Cell Tracking Using HaloTag: Why are Scientists Chasing Cells?

Cells, commonly considered the smallest unit of life, provide structure and function for all living things (3).

Eye of a fruit fly, Drosophila melanogaster, scanning electron microscopy. Scientists used HaloTag for cell tracking during eye development.
Eye of a fruit fly, Drosophila melanogaster, scanning electron microscopy

Because cells contain the fundamental molecules of life, in some situations such as yeast, a single cell can be considered the complete organism. In other situations, for more complex multicellular organisms, a multitude of cells can mature and acquire different, specialized functions (3).

Cells developing specificity are undergoing differentiation, a process where a cell’s genes are either turned “on” or “off” resultant in a more specific cell type. As these differentiated cells start to exhibit their identity, they organize themselves into the tissues, organs, and organ systems integral to the functioning of a multicellular, developing organism. This process in which order and form is created within a developing organism is referred to as morphogenesis (5).


Morphogenesis remains a hot topic in developmental biology today, and is surrounded in a multitude of questions including (6):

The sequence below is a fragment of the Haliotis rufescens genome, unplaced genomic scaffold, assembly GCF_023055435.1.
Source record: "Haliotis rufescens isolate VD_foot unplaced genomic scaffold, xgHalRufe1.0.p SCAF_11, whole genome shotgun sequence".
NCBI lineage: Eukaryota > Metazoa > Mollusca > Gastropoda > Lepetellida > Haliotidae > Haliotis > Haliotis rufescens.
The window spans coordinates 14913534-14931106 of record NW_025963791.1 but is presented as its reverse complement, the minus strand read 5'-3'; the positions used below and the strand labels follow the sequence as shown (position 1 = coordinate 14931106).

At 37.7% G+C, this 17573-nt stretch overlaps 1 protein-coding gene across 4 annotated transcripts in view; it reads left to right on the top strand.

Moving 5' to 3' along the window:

1. How do differentiated cells organize themselves into tissues and organs?
  2. How is growth coordinated over time, when and where do events happen to control this?
  3. How does your body know you are the right size, or your organs are the right size and shape?
  4. How do migrating cells orient themselves?

To find the answer to these questions scientists must first find small-scale ways to track cell movement in real time, with future intention of large-scale automated cell tracking.

Recently, scientists have been looking into different ways to track cells, including using sparse and random labelling of cells using HaloTag® technology in developing Drosophila tissues to track the behavior of a subset of cells over time.

Why HaloTag Labeling?

Currently there is some success with light-sheet microscopy and the image analysis of tissue formation in mouse embryos. This has enabled generation of dynamic fate maps and the ability to quantitively examine cell division and behavior during neural tube formation in the mouse embryo. However light microscopy does have its own limitations, especially in anatomical regions where lack of transparency and difficult optical properties make imaging challenging. (4).

A solution to this challenge?

One solution to this problem, the use of fluorescent reporters, in this case HaloTag technology, to track single or subsets of cells as described in a study by Couturier, L. et al (1).

Scientists interested in cell tracking during Drosophila development used HaloTag proteins, which have the capacity to covalently bind a cell-permeable synthetic ligand to generate fluorescent labels (1). In this study Drosophila eye imaginal disc explants were utilized, and conditional expression of HaloTag7 protein, nlsHalo, was initiated through FLP/FRT site specific recombination and the addition of heat shock.